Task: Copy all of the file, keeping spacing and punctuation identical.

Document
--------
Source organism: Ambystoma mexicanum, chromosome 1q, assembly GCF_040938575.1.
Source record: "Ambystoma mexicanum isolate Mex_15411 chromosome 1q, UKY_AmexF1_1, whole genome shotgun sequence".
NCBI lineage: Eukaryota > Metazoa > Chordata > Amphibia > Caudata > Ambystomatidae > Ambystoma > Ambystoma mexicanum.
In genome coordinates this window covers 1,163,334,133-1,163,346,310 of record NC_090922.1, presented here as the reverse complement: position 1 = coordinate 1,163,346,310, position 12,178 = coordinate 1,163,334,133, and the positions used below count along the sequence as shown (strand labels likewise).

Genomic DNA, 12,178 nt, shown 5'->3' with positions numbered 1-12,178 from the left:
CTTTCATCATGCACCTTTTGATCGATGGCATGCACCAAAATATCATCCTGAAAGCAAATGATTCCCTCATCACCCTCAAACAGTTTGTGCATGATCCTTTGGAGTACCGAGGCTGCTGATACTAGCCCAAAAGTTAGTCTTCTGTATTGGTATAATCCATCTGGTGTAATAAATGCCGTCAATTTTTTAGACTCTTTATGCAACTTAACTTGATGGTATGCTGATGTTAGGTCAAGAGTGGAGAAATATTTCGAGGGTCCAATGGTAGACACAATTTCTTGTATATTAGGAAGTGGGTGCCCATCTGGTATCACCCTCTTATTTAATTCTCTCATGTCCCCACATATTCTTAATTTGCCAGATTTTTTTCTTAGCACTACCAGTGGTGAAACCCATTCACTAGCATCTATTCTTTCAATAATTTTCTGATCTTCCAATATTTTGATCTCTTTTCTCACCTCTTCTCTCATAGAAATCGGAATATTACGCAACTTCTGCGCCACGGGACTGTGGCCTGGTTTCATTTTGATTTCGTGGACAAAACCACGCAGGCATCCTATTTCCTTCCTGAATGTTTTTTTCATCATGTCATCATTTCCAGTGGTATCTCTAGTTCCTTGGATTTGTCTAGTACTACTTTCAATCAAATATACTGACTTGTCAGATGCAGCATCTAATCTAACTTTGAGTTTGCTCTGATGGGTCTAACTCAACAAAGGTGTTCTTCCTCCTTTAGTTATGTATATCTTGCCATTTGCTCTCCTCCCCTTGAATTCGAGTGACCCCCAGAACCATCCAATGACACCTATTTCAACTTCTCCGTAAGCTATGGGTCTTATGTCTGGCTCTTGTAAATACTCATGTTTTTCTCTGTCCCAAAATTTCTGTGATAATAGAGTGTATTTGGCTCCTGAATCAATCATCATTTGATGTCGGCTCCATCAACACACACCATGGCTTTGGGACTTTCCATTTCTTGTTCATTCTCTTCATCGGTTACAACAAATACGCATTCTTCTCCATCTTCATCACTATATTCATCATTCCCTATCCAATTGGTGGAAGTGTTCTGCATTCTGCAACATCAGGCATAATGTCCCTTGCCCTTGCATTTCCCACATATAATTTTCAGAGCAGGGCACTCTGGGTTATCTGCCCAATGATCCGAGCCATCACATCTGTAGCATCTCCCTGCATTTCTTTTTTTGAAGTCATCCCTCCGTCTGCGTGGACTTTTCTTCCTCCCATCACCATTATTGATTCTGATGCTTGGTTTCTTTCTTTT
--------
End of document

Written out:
Source organism: Ambystoma mexicanum, chromosome 1q, assembly GCF_040938575.1.
Source record: "Ambystoma mexicanum isolate Mex_15411 chromosome 1q, UKY_AmexF1_1, whole genome shotgun sequence".
NCBI lineage: Eukaryota > Metazoa > Chordata > Amphibia > Caudata > Ambystomatidae > Ambystoma > Ambystoma mexicanum.
In genome coordinates this window covers 1,163,334,133-1,163,346,310 of record NC_090922.1, presented here as the reverse complement: position 1 = coordinate 1,163,346,310, position 12,178 = coordinate 1,163,334,133, and the positions used below count along the sequence as shown (strand labels likewise).

Genomic DNA, 12,178 nt, shown 5'->3' with positions numbered 1-12,178 from the left:
CTTTCATCATGCACCTTTTGATCGATGGCATGCACCAAAATATCATCCTGAAAGCAAATGATTCCCTCATCACCCTCAAACAGTTTGTGCATGATCCTTTGGAGTACCGAGGCTGCTGATACTAGCCCAAAAGTTAGTCTTCTGTATTGGTATAATCCATCTGGTGTAATAAATGCCGTCAATTTTTTAGACTCTTTATGCAACTTAACTTGATGGTATGCTGATGTTAGGTCAAGAGTGGAGAAATATTTCGAGGGTCCAATGGTAGACACAATTTCTTGTATATTAGGAAGTGGGTGCCCATCTGGTATCACCCTCTTATTTAATTCTCTCATGTCCCCACATATTCTTAATTTGCCAGATTTTTTTCTTAGCACTACCAGTGGTGAAACCCATTCACTAGCATCTATTCTTTCAATAATTTTCTGATCTTCCAATATTTTGATCTCTTTTCTCACCTCTTCTCTCATAGAAATCGGAATATTACGCAACTTCTGCGCCACGGGACTGTGGCCTGGTTTCATTTTGATTTCGTGGACAAAACCACGCAGGCATCCTATTTCCTTCCTGAATGTTTTTTTCATCATGTCATCATTTCCAGTGGTATCTCTAGTTCCTTGGATTTGTCTAGTACTACTTTCAATCAAATATACTGACTTGTCAGATGCAGCATCTAATCTAACTTTGAGTTTGCTCTGATGGGTCTAACTCAACAAAGGTGTTCTTCCTCCTTTAGTTATGTATATCTTGCCATTTGCTCTCCTCCCCTTGAATTCGAGTGACCCCCAGAACCATCCAATGACACCTATTTCAACTTCTCCGTAAGCTATGGGTCTTATGTCTGGCTCTTGTAAATACTCATGTTTTTCTCTGTCCCAAAATTTCTGTGATAATAGAGTGTATTTGGCTCCTGAATCAATCATCATTTGATGTCGGCTCCATCAACACACACCATGGCTTTGGGACTTTCCATTTCTTGTTCATTCTCTTCATCGGTTACAACAAATACGCATTCTTCTCCATCTTCATCACTATATTCATCATTCCCTATCCAATTGGTGGAAGTGTTCTGCATTCTGCAACATCAGGCATAATGTCCCTTGCCCTTGCATTTCCCACATATAATTTTCAGAGCAGGGCACTCTGGGTTATCTGCCCAATGATCCGAGCCATCACATCTGTAGCATCTCCCTGCATTTCTTTTTTTGAAGTCATCCCTCCGTCTGCGTGGACTTTTCTTCCTCCCATCACCATTATTGATTCTGATGCTTGGTTTCTTTCTTTT